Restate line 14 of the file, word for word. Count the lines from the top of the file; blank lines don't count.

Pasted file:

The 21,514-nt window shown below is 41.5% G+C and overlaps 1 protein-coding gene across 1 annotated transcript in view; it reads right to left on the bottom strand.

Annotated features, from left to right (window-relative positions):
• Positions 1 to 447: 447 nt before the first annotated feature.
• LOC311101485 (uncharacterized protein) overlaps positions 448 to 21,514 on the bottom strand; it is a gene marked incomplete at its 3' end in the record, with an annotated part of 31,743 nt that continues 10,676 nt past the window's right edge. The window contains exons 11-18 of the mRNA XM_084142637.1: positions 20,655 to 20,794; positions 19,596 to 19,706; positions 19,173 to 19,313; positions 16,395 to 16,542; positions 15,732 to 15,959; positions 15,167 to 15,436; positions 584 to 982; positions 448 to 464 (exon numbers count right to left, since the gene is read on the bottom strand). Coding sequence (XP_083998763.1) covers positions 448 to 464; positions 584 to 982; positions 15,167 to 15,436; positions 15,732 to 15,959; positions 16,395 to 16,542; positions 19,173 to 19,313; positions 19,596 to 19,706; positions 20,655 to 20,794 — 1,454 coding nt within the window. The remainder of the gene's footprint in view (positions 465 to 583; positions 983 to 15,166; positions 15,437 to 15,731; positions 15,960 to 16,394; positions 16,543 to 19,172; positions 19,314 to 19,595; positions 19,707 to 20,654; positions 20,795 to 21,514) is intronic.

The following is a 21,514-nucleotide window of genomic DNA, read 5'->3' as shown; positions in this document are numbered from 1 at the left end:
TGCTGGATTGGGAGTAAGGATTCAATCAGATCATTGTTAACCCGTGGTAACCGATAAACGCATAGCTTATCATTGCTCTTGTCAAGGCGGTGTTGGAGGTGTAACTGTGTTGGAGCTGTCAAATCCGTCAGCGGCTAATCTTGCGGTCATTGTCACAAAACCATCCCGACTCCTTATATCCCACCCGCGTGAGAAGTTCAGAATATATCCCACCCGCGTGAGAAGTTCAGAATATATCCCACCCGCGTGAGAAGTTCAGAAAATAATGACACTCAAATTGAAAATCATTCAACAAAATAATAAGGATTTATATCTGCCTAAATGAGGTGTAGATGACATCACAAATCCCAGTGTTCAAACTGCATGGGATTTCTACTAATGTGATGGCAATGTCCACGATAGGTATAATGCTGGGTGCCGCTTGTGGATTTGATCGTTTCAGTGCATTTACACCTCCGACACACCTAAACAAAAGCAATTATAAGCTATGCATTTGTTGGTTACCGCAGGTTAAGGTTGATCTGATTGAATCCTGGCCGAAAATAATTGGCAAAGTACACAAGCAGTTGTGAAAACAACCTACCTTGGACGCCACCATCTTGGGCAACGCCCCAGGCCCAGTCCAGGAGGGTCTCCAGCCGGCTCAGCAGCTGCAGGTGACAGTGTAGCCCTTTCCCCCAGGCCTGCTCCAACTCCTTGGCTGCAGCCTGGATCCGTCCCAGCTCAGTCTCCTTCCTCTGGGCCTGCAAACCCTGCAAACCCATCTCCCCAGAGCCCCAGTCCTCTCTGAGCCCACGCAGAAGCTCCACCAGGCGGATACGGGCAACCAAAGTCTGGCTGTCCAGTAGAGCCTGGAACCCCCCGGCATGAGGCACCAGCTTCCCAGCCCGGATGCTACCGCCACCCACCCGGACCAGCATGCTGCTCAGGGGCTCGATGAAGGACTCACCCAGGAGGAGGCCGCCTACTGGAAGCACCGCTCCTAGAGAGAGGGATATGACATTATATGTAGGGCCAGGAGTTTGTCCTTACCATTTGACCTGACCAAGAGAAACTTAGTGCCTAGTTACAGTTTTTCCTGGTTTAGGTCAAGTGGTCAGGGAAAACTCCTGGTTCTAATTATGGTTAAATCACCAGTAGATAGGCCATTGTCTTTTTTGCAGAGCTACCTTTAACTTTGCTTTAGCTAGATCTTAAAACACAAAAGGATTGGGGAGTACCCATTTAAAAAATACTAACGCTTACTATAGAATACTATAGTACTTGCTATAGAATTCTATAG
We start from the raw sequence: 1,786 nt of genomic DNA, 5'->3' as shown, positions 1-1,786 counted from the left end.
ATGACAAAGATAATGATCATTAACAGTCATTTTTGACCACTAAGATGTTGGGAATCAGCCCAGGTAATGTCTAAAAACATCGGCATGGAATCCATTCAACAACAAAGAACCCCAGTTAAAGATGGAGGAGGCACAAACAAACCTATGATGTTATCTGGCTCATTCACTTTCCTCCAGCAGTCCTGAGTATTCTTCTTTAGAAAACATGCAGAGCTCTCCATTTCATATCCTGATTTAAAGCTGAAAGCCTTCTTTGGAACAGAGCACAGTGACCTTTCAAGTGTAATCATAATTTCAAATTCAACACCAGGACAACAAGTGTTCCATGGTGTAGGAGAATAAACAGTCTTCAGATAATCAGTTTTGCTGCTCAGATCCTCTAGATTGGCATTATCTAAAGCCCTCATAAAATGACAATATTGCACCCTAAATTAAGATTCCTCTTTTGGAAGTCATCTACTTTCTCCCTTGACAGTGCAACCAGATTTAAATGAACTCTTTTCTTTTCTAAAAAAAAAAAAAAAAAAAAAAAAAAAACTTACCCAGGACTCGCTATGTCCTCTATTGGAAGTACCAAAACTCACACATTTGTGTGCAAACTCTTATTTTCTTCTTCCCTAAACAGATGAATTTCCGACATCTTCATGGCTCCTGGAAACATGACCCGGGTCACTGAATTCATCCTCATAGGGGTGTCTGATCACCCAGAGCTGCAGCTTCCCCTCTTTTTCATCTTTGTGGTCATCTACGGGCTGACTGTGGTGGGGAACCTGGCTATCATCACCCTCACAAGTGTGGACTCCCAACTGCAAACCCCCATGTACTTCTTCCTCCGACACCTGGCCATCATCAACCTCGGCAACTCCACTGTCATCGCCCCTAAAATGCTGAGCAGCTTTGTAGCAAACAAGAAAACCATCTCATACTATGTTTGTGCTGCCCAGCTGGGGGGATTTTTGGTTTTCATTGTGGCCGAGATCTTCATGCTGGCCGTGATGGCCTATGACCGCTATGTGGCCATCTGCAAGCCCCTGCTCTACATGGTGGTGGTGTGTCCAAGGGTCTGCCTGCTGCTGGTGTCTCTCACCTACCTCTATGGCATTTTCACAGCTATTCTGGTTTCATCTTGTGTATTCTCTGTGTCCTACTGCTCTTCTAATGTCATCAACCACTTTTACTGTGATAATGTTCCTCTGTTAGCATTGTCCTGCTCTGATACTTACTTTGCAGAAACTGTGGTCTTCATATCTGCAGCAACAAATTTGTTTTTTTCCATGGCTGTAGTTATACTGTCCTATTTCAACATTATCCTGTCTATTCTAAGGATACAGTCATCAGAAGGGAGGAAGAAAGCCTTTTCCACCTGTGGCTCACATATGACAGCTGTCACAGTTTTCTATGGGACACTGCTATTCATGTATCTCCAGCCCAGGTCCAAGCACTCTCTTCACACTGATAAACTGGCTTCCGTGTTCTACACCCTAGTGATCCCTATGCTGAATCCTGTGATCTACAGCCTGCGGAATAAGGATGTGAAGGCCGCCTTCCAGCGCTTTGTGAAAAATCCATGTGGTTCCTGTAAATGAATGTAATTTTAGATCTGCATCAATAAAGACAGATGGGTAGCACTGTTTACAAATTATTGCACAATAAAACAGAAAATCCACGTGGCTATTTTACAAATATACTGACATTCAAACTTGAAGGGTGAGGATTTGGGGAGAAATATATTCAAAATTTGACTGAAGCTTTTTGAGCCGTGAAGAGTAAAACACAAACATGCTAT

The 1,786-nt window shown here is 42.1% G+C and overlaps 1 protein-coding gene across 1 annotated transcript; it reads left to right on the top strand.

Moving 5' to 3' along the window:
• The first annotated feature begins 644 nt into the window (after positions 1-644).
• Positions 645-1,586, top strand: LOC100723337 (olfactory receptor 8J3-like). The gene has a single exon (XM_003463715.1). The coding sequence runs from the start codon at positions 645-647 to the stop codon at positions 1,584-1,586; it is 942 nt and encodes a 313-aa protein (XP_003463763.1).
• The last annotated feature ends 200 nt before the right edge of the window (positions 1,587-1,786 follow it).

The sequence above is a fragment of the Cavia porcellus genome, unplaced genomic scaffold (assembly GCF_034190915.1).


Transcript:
The sequence above is a fragment of the Cavia porcellus genome, unplaced genomic scaffold (assembly GCF_034190915.1).